Any major life milestone should prompt you to sit down and review your current documents to identify whether or not an update in your estate plan is necessary. The object of your affections can also be a life event, that while not classified as major, is important enough to consider updating your existing estate planning materials. Even a simple addition to the family can alter your current estate plan goals.
A new grandchild or child gives you the opportunity to review and revise your documents so that these new family members are not left out. These new additions should be named and specifically included, and this avoids potential conflicts and lawsuits down the line.
You might also have a new relative-in-law and wish to update your estate planning documents to reflect this or account for this particular consideration. It can also be an appropriate time to schedule a consultation or meeting with your estate planning lawyer if you need to delete a person who was previously part of your estate plan.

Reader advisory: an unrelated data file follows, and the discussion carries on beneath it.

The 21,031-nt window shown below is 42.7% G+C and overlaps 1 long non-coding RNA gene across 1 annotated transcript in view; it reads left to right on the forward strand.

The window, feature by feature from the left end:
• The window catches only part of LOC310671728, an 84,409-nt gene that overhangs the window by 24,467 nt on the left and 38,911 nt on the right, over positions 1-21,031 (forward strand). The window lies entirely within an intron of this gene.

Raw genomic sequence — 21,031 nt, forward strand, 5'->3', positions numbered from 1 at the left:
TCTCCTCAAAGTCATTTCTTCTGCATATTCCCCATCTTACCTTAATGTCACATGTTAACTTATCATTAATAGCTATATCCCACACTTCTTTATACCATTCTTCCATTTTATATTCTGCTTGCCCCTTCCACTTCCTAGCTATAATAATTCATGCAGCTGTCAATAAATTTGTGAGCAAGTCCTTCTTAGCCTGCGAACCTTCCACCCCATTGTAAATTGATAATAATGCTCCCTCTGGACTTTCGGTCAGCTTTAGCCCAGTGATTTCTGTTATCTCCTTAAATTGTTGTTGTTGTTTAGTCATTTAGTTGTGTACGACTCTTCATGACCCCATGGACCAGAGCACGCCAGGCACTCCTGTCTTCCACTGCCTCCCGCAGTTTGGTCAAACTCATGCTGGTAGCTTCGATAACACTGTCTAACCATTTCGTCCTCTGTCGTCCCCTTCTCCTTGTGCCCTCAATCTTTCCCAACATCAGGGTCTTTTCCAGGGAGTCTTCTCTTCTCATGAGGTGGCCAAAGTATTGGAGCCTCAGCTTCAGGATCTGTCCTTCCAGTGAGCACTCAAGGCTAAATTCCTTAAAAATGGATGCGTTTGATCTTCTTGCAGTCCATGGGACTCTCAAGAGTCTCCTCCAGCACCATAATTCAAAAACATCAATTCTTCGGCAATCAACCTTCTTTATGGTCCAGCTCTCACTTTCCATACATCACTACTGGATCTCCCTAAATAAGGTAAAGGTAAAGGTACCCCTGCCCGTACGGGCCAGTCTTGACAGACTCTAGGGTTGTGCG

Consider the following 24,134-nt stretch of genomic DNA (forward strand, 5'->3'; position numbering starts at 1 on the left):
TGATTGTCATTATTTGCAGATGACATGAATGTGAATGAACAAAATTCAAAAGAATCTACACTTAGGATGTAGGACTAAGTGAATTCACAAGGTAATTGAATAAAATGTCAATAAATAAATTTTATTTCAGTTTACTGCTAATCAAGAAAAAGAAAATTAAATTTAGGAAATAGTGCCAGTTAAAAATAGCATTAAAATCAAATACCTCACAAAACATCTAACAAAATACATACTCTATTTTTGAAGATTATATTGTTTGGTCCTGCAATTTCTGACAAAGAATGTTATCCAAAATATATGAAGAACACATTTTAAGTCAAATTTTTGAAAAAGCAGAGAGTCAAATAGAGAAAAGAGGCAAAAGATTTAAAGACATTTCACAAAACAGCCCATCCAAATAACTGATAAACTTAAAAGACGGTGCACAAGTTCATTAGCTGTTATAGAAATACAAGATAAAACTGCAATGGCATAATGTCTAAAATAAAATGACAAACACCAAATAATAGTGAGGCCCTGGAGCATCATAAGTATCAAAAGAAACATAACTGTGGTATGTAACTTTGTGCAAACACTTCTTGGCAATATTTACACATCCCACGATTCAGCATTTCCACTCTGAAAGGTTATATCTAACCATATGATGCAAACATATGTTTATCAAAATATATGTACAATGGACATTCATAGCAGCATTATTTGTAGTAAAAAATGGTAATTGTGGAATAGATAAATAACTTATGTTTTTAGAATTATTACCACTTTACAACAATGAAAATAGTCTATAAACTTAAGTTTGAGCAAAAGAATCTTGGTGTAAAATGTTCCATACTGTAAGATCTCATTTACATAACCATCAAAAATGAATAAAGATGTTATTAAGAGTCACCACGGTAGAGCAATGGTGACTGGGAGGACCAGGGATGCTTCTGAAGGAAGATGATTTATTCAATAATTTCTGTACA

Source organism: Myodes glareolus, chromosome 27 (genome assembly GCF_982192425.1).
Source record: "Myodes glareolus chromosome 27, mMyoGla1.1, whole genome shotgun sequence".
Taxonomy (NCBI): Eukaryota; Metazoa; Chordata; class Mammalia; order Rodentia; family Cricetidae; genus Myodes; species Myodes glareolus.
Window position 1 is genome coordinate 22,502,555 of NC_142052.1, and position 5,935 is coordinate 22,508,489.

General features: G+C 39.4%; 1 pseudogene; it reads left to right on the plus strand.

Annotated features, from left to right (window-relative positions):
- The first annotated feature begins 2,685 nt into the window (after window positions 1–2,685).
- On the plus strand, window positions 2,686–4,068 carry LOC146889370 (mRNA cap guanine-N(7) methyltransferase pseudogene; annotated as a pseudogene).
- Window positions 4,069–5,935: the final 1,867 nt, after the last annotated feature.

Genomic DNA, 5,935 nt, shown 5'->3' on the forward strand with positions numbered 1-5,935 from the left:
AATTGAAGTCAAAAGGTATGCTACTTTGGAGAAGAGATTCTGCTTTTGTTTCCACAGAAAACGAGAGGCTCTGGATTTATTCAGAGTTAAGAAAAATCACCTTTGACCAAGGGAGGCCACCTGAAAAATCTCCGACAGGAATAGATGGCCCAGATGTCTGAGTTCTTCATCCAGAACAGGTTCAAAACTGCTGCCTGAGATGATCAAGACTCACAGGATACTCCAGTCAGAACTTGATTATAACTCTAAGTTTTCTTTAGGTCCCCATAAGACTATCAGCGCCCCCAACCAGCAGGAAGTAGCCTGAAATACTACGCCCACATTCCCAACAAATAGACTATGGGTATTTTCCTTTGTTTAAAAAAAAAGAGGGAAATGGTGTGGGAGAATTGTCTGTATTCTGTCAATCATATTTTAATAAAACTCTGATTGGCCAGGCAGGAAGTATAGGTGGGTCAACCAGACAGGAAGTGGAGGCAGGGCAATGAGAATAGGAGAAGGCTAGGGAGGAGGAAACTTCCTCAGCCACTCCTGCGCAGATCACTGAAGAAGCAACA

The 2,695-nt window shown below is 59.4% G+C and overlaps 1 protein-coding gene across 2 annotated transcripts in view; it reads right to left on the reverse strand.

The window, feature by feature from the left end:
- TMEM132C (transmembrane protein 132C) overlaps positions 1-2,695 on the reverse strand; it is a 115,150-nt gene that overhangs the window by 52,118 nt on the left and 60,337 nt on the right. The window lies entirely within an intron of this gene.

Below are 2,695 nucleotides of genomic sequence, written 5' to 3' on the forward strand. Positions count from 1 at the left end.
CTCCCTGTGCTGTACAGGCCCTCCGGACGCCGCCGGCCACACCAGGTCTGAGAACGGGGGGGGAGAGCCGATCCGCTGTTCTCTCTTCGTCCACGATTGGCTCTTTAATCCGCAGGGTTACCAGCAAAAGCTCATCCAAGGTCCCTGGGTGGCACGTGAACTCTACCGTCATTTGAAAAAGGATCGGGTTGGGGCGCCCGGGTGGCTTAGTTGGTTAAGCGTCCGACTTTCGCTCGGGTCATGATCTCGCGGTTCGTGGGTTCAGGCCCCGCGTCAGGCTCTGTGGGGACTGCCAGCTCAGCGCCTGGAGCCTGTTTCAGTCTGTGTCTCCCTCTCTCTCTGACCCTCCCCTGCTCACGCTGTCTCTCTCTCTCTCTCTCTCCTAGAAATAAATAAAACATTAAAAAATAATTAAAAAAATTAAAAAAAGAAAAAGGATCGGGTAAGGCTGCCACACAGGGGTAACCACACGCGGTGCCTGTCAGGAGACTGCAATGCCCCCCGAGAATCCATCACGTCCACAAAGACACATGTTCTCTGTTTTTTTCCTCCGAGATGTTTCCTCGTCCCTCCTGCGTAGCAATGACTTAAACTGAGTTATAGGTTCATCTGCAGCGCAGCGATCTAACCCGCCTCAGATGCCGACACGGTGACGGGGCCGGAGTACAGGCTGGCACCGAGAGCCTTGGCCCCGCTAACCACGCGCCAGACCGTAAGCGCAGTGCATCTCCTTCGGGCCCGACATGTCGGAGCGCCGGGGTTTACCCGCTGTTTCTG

A divorce in the family or a death of a loved one are common reasons why you might want to delete these people out of your estate planning documents. But someone who has been estranged from the family or is irresponsible with money could lead you to ask questions about disinheriting a person. If you have remarried, become widowed, or gotten divorced since your original will was written or if you are more or less charitably inclined, these are other reasons to consider a consultation directly with an experienced estate planning lawyer who understands your individual situation.